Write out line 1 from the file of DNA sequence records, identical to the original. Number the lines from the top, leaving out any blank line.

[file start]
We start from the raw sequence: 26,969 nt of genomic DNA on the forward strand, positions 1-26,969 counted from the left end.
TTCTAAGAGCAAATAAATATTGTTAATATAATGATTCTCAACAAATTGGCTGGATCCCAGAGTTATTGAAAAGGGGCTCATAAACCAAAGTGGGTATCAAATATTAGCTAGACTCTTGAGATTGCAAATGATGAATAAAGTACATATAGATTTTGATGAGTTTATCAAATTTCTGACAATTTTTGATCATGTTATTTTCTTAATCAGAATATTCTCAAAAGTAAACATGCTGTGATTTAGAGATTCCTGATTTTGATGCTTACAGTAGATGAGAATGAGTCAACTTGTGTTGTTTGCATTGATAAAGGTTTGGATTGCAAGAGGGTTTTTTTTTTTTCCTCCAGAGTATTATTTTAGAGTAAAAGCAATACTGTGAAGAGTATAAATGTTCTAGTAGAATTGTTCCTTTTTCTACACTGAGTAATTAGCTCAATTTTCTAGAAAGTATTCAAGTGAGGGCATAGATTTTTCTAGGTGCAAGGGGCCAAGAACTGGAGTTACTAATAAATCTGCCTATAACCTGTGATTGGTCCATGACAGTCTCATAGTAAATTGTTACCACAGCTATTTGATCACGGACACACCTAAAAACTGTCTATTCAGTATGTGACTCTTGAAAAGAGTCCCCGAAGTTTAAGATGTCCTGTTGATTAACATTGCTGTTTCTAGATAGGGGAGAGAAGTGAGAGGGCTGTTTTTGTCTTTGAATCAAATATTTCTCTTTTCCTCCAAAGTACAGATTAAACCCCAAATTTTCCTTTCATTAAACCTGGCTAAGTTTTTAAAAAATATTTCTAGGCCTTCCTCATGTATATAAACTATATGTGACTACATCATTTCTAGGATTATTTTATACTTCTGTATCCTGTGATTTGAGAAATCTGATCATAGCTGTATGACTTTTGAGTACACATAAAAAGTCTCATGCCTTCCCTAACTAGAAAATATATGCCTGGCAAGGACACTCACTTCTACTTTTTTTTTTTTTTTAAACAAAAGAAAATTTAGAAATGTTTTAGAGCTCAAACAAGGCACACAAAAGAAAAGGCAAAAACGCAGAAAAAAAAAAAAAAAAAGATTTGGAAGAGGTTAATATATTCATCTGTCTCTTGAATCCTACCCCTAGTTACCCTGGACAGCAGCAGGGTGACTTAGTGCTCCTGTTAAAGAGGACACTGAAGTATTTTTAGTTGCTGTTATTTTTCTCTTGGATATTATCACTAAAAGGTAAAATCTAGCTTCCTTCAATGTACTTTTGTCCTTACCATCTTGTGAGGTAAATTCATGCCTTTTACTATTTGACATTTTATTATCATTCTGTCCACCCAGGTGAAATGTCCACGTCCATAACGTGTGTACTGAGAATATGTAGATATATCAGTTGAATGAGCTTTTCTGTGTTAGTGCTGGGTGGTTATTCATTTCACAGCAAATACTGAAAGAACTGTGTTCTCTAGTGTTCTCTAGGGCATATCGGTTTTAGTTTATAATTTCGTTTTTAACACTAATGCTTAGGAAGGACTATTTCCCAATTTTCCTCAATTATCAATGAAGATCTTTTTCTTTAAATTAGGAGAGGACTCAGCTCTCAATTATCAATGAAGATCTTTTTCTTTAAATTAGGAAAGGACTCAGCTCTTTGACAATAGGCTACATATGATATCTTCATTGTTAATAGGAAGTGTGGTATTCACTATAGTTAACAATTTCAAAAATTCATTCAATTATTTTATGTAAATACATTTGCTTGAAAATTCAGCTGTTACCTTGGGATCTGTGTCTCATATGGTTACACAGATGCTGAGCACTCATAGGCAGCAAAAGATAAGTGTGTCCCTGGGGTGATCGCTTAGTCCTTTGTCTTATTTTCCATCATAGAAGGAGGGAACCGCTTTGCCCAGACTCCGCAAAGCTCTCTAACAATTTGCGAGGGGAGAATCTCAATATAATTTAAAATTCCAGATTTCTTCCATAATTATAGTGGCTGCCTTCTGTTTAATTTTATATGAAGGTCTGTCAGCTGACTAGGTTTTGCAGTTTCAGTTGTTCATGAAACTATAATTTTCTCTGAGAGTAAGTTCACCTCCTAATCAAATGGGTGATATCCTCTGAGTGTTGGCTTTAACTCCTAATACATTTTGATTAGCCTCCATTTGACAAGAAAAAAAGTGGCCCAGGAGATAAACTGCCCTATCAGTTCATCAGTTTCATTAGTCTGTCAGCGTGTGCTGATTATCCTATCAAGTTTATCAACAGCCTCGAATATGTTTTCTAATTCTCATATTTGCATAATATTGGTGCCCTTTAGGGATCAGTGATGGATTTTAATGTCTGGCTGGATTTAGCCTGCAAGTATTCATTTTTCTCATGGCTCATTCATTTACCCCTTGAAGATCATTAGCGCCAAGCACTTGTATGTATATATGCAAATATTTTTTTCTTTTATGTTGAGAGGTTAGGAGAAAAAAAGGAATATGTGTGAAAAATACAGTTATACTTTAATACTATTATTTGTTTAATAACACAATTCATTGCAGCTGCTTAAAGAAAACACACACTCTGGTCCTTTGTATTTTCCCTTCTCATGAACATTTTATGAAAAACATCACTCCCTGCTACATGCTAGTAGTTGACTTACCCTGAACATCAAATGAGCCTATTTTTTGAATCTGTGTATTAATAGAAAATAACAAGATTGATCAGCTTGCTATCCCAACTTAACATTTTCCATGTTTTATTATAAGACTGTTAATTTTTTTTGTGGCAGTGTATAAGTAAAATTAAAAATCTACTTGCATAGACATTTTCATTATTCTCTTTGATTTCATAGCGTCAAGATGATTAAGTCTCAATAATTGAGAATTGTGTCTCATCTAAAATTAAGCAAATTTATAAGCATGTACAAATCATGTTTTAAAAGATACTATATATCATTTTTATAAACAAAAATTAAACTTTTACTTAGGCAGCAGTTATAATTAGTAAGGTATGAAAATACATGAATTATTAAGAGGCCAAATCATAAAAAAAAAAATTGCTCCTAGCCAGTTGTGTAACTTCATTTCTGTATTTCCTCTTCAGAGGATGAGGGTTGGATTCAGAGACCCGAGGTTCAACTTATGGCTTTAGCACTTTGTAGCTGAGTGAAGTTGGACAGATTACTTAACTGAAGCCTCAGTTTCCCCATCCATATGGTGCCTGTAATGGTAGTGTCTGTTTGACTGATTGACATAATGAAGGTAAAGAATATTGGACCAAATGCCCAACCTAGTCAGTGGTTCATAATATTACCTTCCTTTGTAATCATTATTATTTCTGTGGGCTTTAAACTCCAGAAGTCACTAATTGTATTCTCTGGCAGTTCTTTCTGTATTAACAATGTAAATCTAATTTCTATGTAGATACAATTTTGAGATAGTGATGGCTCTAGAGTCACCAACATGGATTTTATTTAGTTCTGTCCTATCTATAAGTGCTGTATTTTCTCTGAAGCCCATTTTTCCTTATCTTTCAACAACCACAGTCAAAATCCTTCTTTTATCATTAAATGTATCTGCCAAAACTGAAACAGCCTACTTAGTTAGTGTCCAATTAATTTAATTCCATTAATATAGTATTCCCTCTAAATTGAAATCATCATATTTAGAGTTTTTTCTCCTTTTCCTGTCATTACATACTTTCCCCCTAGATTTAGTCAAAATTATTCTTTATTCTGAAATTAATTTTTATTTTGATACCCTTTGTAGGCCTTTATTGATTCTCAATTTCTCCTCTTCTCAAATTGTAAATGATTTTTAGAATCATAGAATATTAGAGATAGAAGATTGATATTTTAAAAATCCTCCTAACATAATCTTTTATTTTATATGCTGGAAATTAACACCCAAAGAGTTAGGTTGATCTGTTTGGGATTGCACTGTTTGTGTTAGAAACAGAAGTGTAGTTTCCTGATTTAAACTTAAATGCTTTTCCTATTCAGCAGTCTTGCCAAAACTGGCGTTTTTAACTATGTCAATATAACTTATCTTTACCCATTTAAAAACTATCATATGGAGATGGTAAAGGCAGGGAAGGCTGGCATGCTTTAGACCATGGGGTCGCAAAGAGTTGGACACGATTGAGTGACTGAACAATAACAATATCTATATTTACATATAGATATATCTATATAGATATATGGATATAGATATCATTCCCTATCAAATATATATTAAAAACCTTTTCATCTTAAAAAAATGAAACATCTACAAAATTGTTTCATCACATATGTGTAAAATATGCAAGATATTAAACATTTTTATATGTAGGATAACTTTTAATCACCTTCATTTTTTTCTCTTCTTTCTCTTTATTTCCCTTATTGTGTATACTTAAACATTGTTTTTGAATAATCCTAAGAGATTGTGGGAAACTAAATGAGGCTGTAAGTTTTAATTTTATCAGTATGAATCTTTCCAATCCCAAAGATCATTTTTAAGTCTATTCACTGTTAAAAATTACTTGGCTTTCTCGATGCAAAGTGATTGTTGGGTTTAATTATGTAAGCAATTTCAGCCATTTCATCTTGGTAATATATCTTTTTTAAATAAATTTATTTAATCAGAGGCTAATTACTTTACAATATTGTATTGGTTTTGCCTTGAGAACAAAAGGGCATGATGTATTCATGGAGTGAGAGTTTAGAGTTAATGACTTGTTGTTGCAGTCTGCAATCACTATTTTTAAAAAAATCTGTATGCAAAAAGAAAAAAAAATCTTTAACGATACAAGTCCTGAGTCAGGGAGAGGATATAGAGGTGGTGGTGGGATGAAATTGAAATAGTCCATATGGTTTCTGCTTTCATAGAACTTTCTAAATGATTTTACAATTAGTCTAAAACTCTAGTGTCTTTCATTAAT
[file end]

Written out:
We start from the raw sequence: 26,969 nt of genomic DNA on the forward strand, positions 1-26,969 counted from the left end.